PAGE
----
Yesterday Walle and I competed in our second event at the Bucks County Horse Park.
My green bean potato beast (he earns more nicknames daily) is (obviously) still green. At our last event we made it through Dressage (which brings me zero stress), putzed through our Jumper round (which brings him zero stress), and basically zig zagged through our cross-country course at a poorly paced trot with me just singing to keep my sanity and him probably thinking, “What in the blue hell is wrong with her?” But, alas, we were eliminated due to my panic at an 18” railroad tie on cross country. But Walle handled it all like a champ and I was elated to just get through, even with elimination as the end result.
As mentioned previously, yesterday was Event #2 at BCHP and while the day went similarly to the first … we didn’t get eliminated! My ultimate goal was to make it through, and when all is said and done, that’s what we did. We may have come in dead last, but we didn’t get eliminated!
The thing is, it was an amazing day, but neither Walle nor I were really on our game (although our game isn’t quite developed yet.) And ultimately, I was very disappointed in myself because, well, I was disappointed.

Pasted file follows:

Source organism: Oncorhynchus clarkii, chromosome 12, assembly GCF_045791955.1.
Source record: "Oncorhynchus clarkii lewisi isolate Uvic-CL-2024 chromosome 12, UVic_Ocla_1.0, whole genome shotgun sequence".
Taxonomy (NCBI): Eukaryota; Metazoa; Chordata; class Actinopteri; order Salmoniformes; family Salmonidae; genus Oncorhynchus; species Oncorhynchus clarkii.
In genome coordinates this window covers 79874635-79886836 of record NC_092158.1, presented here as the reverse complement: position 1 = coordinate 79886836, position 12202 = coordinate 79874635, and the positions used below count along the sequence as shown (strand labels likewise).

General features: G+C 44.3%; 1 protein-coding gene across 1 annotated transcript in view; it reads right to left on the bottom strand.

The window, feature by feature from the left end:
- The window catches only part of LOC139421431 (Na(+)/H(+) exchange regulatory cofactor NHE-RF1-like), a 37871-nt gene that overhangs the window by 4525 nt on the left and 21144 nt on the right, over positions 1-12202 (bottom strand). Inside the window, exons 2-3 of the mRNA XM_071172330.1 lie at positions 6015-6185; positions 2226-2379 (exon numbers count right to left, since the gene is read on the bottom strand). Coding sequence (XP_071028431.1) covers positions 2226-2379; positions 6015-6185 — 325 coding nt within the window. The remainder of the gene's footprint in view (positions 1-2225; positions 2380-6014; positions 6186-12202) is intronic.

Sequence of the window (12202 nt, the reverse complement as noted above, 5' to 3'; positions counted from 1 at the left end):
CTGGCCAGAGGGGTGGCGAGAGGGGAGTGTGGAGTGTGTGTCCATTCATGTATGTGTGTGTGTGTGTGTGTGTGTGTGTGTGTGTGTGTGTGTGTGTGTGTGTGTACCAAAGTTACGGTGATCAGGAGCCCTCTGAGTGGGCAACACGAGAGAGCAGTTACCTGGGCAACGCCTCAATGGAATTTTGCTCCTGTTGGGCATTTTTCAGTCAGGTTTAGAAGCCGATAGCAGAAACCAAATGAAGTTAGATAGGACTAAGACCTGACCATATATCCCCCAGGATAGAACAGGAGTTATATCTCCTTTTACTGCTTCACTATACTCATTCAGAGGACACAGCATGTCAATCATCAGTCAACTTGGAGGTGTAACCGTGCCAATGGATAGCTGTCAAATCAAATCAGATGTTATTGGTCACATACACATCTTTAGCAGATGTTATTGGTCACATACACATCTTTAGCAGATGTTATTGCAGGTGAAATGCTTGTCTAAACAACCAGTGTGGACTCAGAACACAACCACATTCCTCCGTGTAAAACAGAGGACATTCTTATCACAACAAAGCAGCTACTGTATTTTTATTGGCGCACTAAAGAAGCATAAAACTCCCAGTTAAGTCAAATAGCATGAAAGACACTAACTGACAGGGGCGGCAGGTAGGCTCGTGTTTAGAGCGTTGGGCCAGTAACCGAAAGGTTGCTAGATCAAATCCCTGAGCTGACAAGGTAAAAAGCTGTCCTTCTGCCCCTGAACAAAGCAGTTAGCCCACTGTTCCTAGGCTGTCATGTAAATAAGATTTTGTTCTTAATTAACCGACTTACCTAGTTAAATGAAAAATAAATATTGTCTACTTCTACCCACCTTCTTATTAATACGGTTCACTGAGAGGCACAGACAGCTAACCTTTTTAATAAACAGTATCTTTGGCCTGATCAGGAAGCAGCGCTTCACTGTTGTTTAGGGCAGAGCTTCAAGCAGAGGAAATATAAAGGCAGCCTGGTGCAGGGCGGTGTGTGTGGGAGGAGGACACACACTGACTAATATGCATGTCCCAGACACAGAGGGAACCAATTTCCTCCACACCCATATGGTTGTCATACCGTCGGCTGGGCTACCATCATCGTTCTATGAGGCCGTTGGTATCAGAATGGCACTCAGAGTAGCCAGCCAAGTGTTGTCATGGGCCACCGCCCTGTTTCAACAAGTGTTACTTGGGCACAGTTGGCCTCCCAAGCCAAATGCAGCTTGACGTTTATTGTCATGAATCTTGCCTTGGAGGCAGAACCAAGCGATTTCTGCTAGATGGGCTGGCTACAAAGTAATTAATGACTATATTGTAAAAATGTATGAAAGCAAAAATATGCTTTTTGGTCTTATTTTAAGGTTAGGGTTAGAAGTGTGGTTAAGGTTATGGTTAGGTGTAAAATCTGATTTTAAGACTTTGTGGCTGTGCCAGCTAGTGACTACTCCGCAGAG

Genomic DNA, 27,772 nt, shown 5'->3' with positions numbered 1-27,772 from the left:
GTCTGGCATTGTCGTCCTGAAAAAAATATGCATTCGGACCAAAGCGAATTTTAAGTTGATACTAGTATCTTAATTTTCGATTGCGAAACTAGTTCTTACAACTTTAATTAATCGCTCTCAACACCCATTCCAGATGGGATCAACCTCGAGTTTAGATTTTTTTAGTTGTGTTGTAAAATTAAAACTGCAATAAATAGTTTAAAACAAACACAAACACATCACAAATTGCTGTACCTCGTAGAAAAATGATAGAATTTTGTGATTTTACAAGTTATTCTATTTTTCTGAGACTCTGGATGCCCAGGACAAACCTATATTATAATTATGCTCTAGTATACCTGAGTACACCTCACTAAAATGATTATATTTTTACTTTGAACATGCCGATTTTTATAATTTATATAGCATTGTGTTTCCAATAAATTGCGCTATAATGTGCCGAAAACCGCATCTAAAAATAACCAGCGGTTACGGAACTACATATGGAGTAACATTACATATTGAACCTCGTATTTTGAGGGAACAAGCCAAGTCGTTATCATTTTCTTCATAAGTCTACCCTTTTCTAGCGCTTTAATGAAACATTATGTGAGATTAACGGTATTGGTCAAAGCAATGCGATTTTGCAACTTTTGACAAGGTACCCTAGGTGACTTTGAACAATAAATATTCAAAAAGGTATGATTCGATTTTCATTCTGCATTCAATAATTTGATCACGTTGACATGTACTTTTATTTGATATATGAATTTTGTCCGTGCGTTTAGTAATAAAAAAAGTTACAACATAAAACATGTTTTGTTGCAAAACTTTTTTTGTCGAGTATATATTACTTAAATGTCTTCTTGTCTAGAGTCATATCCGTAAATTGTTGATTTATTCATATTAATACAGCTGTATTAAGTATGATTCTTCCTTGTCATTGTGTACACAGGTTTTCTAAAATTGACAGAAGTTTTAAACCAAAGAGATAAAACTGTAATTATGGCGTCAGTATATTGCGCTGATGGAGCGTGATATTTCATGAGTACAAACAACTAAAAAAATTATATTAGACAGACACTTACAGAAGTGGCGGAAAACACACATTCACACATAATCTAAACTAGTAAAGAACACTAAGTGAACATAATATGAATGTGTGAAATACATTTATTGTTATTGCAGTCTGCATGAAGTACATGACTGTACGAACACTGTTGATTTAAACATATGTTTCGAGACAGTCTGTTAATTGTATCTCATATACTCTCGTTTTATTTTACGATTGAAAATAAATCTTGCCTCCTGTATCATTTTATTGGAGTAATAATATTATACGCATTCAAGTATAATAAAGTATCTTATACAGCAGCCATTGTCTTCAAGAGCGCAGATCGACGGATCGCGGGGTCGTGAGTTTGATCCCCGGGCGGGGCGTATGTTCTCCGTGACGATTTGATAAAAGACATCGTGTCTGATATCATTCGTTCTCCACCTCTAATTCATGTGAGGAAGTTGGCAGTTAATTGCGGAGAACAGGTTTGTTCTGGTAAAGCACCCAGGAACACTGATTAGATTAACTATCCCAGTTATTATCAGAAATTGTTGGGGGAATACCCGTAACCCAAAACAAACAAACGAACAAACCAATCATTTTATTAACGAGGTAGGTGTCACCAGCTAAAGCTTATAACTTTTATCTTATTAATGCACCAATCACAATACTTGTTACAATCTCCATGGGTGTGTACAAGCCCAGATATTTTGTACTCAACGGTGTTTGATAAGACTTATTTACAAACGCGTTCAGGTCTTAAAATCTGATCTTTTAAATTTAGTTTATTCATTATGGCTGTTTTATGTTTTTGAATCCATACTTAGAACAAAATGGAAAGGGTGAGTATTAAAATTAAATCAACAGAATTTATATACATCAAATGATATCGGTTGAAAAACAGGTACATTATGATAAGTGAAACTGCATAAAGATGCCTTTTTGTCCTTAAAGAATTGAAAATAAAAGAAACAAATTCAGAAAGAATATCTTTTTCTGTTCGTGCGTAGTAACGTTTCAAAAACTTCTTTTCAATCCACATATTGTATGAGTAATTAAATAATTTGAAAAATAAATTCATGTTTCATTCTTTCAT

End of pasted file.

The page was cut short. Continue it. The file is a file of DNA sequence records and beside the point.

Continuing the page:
We don’t come into this sport because we lack a competitive drive. Some people are more competitive than others. I, admittedly, am on the lower end of the spectrum with my need to win. This is actually the first year that I’ve committed to even showing more than once. I try very hard to focus on nothing but the love of the sport and trying to make improvements wherever we can. Everyone starts somewhere, right?
By the end of the day I had run through just about every emotion under the sun and was completely exhausted. I started calm and ready, exited the Dressage ring intensely frustrated (not my best moment, but it came and went quickly), exited the Jumper ring with tears streaming down my face because I had convinced myself that I had hurt my pony (there’s a long back story to this), and came out of cross country elated that we finished and jumped everything, but again, frustrated with myself and also Walle’s innate need to focus on everything but the task at hand…which in turn made me feel thoroughly ashamed of myself for being frustrated with him when I know he’s just simply learning and all things take time.
At the end of everything, I gave him lots of pets and peppermints, told him how good he was, and made sure there was no negative connotation on the day. My disappointment doesn’t matter, his happiness does. Because if he loses the ability to enjoy this, then I’ve truly failed. We all want our fairy tale moment of things magically coming together, but that’s just not how life works. And even with my disappointment, I will ALWAYS be grateful for the smallest of victories and swallow my disappointment to focus on the bigger picture.
Photo Credit: Denise Kalfayan, NBOTTB Photography